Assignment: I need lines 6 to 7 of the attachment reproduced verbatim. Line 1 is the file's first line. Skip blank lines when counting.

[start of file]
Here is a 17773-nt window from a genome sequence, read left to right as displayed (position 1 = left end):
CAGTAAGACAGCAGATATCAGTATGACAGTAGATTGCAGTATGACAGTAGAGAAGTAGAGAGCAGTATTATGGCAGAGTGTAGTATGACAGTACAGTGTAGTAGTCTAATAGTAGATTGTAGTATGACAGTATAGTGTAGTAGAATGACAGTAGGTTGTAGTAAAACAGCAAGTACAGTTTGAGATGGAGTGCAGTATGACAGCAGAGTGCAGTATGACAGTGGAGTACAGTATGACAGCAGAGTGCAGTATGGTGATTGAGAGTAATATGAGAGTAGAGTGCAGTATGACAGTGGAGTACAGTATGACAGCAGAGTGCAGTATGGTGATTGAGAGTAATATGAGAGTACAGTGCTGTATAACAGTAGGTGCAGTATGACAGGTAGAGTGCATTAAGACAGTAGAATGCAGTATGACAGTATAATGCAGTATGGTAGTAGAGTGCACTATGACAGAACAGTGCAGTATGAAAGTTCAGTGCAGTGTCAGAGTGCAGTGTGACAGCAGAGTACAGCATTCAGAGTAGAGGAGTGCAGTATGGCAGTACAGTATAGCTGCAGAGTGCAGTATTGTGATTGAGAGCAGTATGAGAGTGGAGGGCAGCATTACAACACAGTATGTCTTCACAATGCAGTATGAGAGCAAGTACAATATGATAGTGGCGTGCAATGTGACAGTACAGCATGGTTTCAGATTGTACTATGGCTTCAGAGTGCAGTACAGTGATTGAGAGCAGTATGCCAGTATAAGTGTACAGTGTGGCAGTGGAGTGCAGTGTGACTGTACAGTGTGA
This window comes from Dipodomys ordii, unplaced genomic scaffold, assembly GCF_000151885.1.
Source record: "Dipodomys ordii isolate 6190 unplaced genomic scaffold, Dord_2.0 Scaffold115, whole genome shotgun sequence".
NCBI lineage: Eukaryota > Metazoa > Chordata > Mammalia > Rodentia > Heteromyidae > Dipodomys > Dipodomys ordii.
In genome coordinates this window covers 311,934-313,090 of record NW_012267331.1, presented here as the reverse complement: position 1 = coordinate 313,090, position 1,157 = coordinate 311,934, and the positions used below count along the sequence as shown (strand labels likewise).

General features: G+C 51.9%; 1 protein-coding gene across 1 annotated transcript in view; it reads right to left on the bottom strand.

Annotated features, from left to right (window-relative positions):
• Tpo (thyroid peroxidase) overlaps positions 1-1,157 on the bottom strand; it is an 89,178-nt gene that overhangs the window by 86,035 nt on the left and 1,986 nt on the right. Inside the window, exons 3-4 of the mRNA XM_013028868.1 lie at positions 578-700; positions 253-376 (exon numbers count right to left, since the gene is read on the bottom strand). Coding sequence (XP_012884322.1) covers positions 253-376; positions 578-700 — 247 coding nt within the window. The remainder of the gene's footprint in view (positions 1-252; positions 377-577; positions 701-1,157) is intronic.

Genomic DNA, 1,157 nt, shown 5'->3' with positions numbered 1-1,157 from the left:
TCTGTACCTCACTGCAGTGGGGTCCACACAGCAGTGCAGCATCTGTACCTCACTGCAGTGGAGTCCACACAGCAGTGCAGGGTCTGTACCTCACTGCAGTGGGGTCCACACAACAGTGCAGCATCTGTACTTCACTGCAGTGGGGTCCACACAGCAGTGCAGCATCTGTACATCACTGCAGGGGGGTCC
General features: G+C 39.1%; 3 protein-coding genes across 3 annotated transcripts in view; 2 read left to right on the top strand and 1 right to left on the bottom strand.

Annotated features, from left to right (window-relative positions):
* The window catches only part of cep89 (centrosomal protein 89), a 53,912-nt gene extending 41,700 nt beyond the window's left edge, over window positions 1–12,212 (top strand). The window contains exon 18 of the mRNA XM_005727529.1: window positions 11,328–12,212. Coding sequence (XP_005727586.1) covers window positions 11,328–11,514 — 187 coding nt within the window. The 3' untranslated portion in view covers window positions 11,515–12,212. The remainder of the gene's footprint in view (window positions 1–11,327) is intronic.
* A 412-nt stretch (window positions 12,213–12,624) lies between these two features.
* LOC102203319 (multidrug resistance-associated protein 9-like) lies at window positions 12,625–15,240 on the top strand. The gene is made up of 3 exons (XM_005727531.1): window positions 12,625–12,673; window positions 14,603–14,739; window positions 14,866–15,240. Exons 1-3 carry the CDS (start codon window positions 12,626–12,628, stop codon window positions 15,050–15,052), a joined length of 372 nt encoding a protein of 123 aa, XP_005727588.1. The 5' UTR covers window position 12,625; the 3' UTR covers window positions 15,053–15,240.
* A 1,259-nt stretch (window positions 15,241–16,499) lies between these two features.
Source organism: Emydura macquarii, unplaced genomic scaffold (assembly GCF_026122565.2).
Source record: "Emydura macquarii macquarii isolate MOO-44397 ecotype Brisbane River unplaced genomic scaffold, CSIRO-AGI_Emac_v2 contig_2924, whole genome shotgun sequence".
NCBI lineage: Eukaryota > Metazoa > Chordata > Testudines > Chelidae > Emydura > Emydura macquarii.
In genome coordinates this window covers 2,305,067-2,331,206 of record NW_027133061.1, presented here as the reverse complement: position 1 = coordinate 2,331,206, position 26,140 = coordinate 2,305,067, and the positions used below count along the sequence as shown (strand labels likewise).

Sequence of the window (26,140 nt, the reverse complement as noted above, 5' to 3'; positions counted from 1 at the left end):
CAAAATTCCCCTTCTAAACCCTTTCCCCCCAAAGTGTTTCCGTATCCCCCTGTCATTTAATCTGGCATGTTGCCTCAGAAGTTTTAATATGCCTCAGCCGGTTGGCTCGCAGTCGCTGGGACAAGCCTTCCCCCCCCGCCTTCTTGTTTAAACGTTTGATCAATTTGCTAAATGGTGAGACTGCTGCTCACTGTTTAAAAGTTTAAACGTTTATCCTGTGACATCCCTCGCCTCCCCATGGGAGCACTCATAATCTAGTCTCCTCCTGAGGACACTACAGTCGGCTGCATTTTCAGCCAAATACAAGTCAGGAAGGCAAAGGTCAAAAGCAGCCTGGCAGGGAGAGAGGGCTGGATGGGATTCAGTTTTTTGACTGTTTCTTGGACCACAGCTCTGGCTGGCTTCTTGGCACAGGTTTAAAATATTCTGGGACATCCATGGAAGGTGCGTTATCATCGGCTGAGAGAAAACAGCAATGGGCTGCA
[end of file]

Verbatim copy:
In genome coordinates this window covers 311,934-313,090 of record NW_012267331.1, presented here as the reverse complement: position 1 = coordinate 313,090, position 1,157 = coordinate 311,934, and the positions used below count along the sequence as shown (strand labels likewise).

General features: G+C 51.9%; 1 protein-coding gene across 1 annotated transcript in view; it reads right to left on the bottom strand.